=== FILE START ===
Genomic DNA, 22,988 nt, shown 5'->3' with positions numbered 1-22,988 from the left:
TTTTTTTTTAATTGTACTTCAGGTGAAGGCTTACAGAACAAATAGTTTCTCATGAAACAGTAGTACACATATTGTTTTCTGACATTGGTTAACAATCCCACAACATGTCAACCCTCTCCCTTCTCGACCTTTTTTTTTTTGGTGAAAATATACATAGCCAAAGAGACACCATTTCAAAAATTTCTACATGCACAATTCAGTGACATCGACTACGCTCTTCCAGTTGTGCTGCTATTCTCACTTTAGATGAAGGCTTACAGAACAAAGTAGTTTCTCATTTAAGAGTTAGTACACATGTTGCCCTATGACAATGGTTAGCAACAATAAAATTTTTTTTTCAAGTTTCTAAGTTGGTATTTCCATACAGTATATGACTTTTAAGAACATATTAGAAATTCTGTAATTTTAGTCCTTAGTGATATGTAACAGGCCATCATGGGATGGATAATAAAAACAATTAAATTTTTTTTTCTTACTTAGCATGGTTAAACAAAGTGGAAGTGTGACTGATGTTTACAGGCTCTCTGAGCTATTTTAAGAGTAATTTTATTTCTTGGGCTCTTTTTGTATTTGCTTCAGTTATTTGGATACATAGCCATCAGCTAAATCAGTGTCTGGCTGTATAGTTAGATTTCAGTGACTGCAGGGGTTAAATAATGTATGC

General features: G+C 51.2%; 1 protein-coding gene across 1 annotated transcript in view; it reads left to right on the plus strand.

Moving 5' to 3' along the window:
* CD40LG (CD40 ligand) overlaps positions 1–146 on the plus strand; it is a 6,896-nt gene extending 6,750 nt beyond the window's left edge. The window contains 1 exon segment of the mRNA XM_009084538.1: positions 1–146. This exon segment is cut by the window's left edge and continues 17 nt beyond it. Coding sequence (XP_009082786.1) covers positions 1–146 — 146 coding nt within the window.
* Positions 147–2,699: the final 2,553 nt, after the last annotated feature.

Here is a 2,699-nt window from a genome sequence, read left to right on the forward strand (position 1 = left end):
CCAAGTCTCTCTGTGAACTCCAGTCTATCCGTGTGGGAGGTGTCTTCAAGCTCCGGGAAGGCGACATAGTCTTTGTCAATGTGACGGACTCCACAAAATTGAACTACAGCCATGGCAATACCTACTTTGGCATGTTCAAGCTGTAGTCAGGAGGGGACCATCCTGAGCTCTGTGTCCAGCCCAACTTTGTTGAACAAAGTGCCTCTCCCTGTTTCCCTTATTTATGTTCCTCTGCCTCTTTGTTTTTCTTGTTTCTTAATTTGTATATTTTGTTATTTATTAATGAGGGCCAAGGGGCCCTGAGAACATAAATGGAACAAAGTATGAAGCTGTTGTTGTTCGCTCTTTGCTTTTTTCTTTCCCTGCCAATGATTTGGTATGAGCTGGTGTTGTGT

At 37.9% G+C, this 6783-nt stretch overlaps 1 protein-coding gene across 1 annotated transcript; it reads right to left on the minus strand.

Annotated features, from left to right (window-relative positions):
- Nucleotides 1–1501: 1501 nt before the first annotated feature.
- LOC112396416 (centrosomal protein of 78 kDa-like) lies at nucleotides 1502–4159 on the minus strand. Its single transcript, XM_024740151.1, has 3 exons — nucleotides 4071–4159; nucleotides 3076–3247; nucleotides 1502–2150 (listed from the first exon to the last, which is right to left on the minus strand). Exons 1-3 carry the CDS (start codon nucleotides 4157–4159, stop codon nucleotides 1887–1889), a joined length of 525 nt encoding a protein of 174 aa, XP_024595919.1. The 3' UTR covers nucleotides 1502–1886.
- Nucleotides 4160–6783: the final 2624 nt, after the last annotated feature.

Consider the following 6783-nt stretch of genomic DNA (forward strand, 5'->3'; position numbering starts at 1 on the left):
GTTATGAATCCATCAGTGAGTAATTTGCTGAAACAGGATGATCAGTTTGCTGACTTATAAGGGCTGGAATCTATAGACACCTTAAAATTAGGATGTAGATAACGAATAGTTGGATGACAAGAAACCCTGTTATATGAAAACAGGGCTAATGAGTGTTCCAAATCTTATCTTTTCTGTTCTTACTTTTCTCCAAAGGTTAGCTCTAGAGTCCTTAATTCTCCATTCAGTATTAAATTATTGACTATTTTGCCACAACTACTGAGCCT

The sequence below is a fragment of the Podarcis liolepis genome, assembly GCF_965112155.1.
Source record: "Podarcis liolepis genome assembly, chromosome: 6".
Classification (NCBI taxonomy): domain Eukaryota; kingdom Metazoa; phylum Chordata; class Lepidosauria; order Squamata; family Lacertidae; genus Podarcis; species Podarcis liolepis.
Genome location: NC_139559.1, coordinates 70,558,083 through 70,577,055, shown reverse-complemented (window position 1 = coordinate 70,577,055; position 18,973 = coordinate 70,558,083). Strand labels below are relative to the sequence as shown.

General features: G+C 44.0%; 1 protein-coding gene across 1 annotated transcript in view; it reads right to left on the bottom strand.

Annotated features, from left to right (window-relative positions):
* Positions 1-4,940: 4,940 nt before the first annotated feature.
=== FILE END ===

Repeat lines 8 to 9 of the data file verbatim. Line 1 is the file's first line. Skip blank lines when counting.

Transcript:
CCAAGTCTCTCTGTGAACTCCAGTCTATCCGTGTGGGAGGTGTCTTCAAGCTCCGGGAAGGCGACATAGTCTTTGTCAATGTGACGGACTCCACAAAATTGAACTACAGCCATGGCAATACCTACTTTGGCATGTTCAAGCTGTAGTCAGGAGGGGACCATCCTGAGCTCTGTGTCCAGCCCAACTTTGTTGAACAAAGTGCCTCTCCCTGTTTCCCTTATTTATGTTCCTCTGCCTCTTTGTTTTTCTTGTTTCTTAATTTGTATATTTTGTTATTTATTAATGAGGGCCAAGGGGCCCTGAGAACATAAATGGAACAAAGTATGAAGCTGTTGTTGTTCGCTCTTTGCTTTTTTCTTTCCCTGCCAATGATTTGGTATGAGCTGGTGTTGTGT

At 37.9% G+C, this 6783-nt stretch overlaps 1 protein-coding gene across 1 annotated transcript; it reads right to left on the minus strand.